Can you guess which state in the Union has the highest vaccination coverage? There are almost no worries over measles transmissions in this state, which boasts vaccination mandates among the strictest in the nation. It hasn’t had a report of measles within the state lines since 1992.
If you guessed Mississippi, you nailed it! Mississippi, despite ranking as number 31 in public funding for health care, has almost complete vaccination coverage for children entering kindergarten. Decades ago, the state passed a law that required mandatory vaccination for children without personal belief exemptions. The state allows for absolutely no exemptions for religious or philosophical reasons at all. Only medical exemptions are accepted, and those vaccination waivers are not easy to come by, according to NBC. Last year, only 0.3 percent of kindergartners in the state were missing any vaccinations. A full 99.7 percent were vaccinated with at least five doses of the DTaP, four doses of the polio vaccine, three doses of the vaccination against hepatitis B, two doses of the MMR, and two doses of the chicken pox vaccine.
Mississippi defends their legislation, as quoted below, and encourages vaccination on the state website by informing the public that there “is no evidence for lasting adverse effects from immunization.”
“The possibility that immunizations could cause lasting health problems has been extensively studied to ensure that children are safe. The Centers for Disease Control and Prevention, the National Academies of Science and others have both made careful evaluations of evidence over the years. No supporting evidence has yet been found to link immunizations with health conditions or disorders in later life, including asthma, autism and diabetes.”
According to a recent article on Yahoo! Parenting, some disagree with the state’s blanket statement.
Mississippi falls below par in some other health arenas, like having rates higher than the national average for obesity, heart disease, and stroke. It has among the highest rates of cancer and diabetes, and is the worst state for infant mortality and premature death, according to America’s Health Rankings.
Still, even with less public funding, it tops the nation for vaccine-preventable disease prevention. The CDC says the state has done an amazing job at keeping vaccine-preventable childhood diseases away. The state is also receiving national media praise for its vaccination coverage. According to recent news reports, there hasn’t been a single case of measles in the state in decades.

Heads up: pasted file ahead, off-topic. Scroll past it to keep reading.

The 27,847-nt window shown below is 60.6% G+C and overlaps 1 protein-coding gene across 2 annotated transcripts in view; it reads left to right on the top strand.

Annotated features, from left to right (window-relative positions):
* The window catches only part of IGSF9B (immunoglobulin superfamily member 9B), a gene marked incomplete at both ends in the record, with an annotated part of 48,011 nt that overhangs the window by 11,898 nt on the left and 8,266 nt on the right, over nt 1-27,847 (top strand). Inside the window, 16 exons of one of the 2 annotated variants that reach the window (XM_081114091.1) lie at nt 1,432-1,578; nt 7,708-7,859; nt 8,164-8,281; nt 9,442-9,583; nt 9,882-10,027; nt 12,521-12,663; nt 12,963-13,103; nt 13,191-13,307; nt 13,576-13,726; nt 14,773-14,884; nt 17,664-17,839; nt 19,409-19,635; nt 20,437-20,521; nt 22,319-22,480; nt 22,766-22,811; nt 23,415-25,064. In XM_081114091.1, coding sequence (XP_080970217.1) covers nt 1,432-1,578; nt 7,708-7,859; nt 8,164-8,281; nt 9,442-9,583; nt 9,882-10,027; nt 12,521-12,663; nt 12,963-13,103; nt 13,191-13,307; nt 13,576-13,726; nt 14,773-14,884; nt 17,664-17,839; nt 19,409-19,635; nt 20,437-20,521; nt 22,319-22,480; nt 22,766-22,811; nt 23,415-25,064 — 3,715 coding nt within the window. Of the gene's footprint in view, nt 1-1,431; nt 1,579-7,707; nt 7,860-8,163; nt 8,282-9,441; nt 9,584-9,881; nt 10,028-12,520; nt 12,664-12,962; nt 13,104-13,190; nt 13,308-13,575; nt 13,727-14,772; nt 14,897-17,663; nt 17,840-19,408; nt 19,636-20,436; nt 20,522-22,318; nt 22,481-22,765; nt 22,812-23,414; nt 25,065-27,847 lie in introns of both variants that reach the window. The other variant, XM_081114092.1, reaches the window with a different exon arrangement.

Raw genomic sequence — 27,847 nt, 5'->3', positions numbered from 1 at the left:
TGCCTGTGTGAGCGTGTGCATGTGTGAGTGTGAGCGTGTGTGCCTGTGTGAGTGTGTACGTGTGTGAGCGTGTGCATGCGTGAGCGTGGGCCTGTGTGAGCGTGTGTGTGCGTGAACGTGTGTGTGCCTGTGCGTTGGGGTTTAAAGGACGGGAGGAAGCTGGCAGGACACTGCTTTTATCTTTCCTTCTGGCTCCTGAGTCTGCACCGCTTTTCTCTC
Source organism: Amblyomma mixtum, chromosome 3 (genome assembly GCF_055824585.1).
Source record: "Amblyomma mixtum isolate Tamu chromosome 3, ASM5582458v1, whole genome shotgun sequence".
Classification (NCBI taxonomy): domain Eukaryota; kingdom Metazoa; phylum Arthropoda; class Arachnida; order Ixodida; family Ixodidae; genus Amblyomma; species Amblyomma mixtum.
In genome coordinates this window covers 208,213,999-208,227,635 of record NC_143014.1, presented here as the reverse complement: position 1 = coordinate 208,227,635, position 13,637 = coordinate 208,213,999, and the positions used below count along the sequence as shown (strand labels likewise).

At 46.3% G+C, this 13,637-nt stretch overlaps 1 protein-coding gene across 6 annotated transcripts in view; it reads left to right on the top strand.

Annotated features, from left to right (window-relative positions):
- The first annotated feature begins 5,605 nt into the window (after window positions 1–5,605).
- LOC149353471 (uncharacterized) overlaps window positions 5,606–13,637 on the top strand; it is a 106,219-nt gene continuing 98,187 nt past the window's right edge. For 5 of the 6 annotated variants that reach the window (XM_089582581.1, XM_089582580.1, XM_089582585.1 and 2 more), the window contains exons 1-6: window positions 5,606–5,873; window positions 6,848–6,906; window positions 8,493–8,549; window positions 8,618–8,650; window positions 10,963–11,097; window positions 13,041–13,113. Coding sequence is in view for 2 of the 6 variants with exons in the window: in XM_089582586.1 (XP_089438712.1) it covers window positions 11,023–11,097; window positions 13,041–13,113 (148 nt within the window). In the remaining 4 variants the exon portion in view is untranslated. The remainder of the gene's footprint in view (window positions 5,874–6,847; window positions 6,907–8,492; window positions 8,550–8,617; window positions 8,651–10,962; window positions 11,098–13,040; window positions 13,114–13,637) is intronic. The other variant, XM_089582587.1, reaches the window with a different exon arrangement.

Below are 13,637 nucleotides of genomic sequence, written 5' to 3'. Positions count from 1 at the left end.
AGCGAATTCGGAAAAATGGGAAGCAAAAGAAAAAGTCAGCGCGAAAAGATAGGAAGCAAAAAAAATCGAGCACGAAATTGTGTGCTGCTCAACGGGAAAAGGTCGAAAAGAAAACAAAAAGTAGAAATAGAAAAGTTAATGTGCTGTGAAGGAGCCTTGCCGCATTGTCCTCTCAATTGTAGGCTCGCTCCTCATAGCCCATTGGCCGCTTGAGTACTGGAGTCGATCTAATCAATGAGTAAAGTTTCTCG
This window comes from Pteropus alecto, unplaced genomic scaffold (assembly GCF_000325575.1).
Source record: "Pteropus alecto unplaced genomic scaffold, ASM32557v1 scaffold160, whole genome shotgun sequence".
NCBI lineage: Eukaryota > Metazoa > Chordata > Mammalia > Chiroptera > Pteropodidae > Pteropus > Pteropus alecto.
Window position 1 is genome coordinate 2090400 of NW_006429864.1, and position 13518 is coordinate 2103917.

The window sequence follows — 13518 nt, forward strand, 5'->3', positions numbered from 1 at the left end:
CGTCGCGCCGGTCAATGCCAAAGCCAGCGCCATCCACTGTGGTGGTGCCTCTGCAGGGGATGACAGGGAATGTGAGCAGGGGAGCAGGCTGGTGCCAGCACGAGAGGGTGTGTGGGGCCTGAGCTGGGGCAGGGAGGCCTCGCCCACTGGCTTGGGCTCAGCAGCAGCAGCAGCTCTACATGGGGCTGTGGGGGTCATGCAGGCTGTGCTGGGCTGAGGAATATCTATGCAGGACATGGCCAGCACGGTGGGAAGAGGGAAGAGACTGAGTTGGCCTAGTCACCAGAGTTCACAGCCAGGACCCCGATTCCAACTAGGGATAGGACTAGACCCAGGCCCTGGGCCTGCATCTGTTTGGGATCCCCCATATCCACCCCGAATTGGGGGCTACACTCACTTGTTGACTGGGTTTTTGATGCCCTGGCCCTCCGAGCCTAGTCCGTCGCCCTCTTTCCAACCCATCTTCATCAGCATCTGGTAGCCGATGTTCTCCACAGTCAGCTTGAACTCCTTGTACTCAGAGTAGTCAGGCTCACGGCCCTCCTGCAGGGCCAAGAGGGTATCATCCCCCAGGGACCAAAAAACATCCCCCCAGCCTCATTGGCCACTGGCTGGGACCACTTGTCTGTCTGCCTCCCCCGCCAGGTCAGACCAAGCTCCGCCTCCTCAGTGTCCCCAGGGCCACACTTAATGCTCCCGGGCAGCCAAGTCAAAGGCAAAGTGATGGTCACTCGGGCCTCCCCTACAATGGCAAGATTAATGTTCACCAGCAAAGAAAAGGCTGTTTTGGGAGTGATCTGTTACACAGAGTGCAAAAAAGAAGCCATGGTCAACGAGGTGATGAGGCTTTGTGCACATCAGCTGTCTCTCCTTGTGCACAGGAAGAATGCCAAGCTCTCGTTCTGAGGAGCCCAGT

The state’s website is clear about the health department’s stance on vaccination.
“Immunizations rely on the natural action of the body’s immune system to create protection against disease. The immune system is constantly active against the bacteria that we constantly meet every day in food, water, air and the surfaces we touch. Giving one, two, or three immunizations in a single dose doesn’t add any significant burden to the body’s immune system. Careful studies have shown that there is no difference in the way children tolerate a single immunization compared to multiple ones.”
It’s not easy to get a medical exemption in the state either. Parents must get a letter from their children’s doctor, who must be licensed within the state, requesting a medical exemption from the local District Health Officer. According to the state website, the exemptions are granted unless there is an occurrence of a disease that would cause an exemption to create an “undue risk to the community.” In situations like that, the medical waiver might not be approved. According to the Washington Post, the only other state that allows only medical vaccination exemptions is West Virginia.
“Immunizations work,” West Virginia state health officer Rahul Gupta told the Washington Post. “It’s not rocket science.”
“Our position is we have some of the best immunization laws in the country,” Gupta commented about the state mandates. In an attempt to raise vaccination coverage in their state, lawmakers in California are considering adopting laws similar to those in Mississippi and West Virginia.